He had earlier defied a military ultimatum that he leaves the country on accusations that he was positioning himself to become the President of Sudan with the help of foreign financiers.
The rebel leader was accused of enjoying foreign backing and positioning himself to become the President of the Sudan. The release of the trio – the others are Ismail Jalab and Mubarak Ardol – is believed to have been negotiated by Ethiopian premier Ahmed Abiy who was on a reconciliation mission in Khartoum last week.
Mr Abiy met TMC, Alliance for Freedom and Change and other political leaders with a message that Sudan reverts to democratic rule.
Jalab and Ardol were detained from their residences after meeting with Mr Abiy Ahmed in Khartoum on Friday for talks aimed at reviving negotiations between the generals and protest leaders.
Arman arrived in Khartoum on May 26 to take part in talks with Sudan’s ruling generals who took power after the ouster of president Omar al-Bashir in April following months of mass protests against his authoritarian rule and worsening economic conditions.
On June 3 military forces raided a sit-in outside the army headquarters in Khartoum, starting a week of violent crackdown that has officially left 61 dead, 49 of them from live ammunition.
The protesters put the toll at 118. The SPLM-N’s armed wing has battled Bashir’s forces in the Blue Nile and South Kordofan states since 2011.
The rebel group is part of the Alliance for Freedom and Change. It had set Arman’s release as one of several conditions before any fresh negotiations with the generals could begin. The protest movement wants the ruling military council to hand over power to a civilian-led administration.
The protesters started a nationwide civil disobedience campaign on Sunday, paralysing transport and shutting down cities like Omdurman, al-Obeid and Port Sudan.
In the capital Khartoum, however, several shops and fuel stations opened and buses ran on Monday, the second day of disobedience. The health ministry says 61 people died nationwide in last week’s crackdown, 49 of them from “live ammunition” in Khartoum.
Sudan’s alliance of opposition and protest groups said on Monday that it would push ahead with a general two-day strike starting on Tuesday hours after the Transitional Military Council said it was ready to hand over power swiftly.
Deputy head of the TMC, Lieutenant General Mohamed Hamdan Dagalo, commonly known as “Hemedti”, added however that the opposition was not being serious about sharing power and wanted to confine the military to a ceremonial role.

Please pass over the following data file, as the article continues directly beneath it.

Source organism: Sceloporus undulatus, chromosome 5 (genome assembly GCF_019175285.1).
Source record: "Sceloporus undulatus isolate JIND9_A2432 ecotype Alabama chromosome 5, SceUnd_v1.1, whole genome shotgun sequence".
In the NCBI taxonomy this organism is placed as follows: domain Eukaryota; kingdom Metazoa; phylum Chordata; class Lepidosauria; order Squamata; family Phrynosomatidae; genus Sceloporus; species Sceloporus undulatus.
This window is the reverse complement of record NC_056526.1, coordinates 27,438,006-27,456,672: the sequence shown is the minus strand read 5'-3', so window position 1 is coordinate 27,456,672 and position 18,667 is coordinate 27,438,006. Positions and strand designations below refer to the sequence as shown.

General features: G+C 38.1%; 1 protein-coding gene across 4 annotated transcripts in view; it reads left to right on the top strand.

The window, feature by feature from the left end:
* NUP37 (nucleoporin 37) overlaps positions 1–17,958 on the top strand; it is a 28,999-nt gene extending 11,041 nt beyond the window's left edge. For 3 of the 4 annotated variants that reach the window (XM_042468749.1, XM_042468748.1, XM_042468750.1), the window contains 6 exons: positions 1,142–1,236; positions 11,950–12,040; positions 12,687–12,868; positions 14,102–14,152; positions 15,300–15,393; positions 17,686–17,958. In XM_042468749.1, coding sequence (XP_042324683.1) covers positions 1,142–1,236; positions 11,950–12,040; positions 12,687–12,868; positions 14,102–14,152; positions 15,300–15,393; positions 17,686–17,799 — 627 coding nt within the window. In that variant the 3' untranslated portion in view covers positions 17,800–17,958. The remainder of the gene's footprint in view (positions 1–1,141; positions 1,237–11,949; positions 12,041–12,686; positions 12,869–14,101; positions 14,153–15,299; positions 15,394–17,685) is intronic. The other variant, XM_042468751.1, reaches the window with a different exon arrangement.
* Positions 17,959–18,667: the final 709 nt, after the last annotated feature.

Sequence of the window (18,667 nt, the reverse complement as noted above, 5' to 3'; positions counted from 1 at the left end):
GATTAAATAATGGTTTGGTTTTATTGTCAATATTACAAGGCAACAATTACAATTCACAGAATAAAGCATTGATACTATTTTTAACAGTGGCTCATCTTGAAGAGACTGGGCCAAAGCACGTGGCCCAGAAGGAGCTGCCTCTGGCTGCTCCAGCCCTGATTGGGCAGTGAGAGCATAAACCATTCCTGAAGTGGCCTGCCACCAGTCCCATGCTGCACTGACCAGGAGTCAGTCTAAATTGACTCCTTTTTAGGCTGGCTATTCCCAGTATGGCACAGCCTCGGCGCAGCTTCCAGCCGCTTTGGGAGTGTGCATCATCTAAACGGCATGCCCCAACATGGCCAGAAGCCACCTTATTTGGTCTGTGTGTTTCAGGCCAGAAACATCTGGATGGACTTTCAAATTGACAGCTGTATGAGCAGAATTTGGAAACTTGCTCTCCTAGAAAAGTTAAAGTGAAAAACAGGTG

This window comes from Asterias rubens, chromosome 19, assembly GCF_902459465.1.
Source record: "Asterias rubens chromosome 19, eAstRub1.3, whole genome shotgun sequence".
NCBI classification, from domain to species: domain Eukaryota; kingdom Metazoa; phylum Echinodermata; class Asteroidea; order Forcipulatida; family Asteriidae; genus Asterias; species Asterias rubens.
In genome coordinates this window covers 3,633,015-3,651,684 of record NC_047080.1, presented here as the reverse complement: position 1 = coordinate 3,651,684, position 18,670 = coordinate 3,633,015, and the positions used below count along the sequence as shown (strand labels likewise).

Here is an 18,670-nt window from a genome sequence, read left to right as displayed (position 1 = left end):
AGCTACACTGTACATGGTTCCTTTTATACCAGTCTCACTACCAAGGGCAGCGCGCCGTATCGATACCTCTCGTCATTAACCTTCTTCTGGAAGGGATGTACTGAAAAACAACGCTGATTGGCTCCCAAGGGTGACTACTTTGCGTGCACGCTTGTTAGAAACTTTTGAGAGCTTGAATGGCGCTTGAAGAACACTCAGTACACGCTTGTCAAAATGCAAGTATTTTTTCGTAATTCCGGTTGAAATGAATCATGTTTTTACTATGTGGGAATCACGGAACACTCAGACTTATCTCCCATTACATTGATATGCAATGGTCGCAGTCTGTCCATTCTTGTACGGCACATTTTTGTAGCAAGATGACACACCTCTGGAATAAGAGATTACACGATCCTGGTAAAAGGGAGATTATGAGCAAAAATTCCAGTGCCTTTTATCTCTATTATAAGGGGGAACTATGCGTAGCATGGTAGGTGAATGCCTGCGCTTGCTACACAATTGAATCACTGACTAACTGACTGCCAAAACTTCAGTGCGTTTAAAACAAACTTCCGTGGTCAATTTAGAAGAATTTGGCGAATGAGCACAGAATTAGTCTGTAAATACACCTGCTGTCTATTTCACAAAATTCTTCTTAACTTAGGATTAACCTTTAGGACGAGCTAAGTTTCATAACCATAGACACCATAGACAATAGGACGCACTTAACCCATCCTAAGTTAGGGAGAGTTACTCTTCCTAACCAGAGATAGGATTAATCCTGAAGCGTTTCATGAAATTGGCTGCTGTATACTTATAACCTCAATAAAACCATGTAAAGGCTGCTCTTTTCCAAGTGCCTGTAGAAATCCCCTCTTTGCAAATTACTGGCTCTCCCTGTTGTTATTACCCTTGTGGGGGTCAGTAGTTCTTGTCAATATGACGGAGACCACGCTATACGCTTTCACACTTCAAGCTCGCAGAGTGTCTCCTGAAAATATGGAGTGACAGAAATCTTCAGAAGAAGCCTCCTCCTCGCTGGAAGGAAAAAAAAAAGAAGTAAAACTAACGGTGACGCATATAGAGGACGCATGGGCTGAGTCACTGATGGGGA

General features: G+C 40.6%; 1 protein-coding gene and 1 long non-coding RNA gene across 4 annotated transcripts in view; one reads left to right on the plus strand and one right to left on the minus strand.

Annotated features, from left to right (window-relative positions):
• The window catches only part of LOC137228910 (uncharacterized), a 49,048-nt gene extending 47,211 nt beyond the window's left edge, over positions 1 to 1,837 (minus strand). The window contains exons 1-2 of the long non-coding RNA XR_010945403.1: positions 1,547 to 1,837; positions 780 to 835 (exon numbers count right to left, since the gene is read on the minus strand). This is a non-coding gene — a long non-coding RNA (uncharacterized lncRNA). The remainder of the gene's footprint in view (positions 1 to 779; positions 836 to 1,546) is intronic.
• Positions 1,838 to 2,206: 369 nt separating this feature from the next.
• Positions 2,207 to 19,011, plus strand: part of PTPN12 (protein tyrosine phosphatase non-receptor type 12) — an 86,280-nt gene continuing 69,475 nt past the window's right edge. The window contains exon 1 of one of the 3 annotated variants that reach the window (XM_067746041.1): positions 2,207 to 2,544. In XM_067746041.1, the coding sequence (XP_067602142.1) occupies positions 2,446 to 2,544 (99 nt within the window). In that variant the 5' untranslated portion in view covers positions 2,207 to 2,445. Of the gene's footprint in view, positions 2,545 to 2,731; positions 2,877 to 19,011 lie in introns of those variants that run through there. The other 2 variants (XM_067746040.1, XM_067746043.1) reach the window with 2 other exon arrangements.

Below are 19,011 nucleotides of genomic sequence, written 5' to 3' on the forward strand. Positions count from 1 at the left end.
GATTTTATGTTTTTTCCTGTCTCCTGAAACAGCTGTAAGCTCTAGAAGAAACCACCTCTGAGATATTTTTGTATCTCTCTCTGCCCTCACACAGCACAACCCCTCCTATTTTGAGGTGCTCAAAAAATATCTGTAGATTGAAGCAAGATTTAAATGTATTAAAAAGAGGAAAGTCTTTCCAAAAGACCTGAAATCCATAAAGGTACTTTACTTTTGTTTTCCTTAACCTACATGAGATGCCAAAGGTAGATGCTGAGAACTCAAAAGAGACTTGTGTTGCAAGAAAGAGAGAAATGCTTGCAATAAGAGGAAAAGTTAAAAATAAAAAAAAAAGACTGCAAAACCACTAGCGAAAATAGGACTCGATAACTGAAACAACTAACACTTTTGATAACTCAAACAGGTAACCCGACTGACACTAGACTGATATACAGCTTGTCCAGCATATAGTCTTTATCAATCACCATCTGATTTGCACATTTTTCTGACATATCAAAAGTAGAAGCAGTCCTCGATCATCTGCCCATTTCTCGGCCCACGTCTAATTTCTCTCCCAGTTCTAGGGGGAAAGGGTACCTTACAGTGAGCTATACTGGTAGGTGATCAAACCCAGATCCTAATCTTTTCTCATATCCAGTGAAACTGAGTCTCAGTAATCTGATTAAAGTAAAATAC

“By God, their slogans cheated us. I swear we were honest with them 100 percent,” Hemedti said at a dinner with police. “That’s why, by God Almighty, we will not hand this country except to safe hands.”
Talks between the TMC and the Declaration of Freedom and Change Forces (DFCF) alliance are at a standstill after weeks of negotiations over who will have the upper hand after the ouster of long-time President Omar al-Bashir last month, civilians or the military.
Wagdy Saleh, a representative of a coalition within the DFCF, told a news conference called by the alliance that the TMC had demanded a two-thirds majority, of eight to three, on the sovereign council that will lead the country.
Hemedti said the military council respects many members of the opposition movement, including Sadiq al-Mahdi, who heads the Umma Party that is part of the alliance.
Mahdi rejected the strike on Sunday.
However, his son, Al-Sadeeq Sadiq al-Mahdi, told Al Arabiya TV after Hemedti’s remarks: “Our stated position is not a rejection of the principle of strike, but our logic is that there is no need to escalate now.”
The TMC has suggested that if an agreement cannot be reached between the two sides, elections should be held.
“We are not saying we will not negotiate,” Hemedti said. “But we have to guarantee that all the Sudanese people are participating in the matter.”
“We do not cheat, nor do we want power,” Hemedti said, adding that elections could be held in as little as three months in order to “…choose a government from the Sudanese people.”
Mubarak Ardol, who represents the Sudan People’s Liberation Movement-North, said at the news conference that it was essential to have an accurate and transparent census before elections can be held because millions of Sudanese remain displaced or refugees and would therefore be excluded.
“Elections cannot be held in the current situation,” Ardol said.
The DFCF said Tuesday’s strike would encompass public and private enterprise, including the civil aviation, railway, petroleum, banking, communications and health sectors.
If an agreement is not reached with the TMC, the DFCF will escalate by calling for an open strike and indefinite civil disobedience until power is handed to civilians, Saleh said.
The military ousted and detained Bashir on April 11, ending his 30-year rule after 16 weeks of street protests against him spearheaded by the Sudanese Professionals’ Association, part of the DFCF.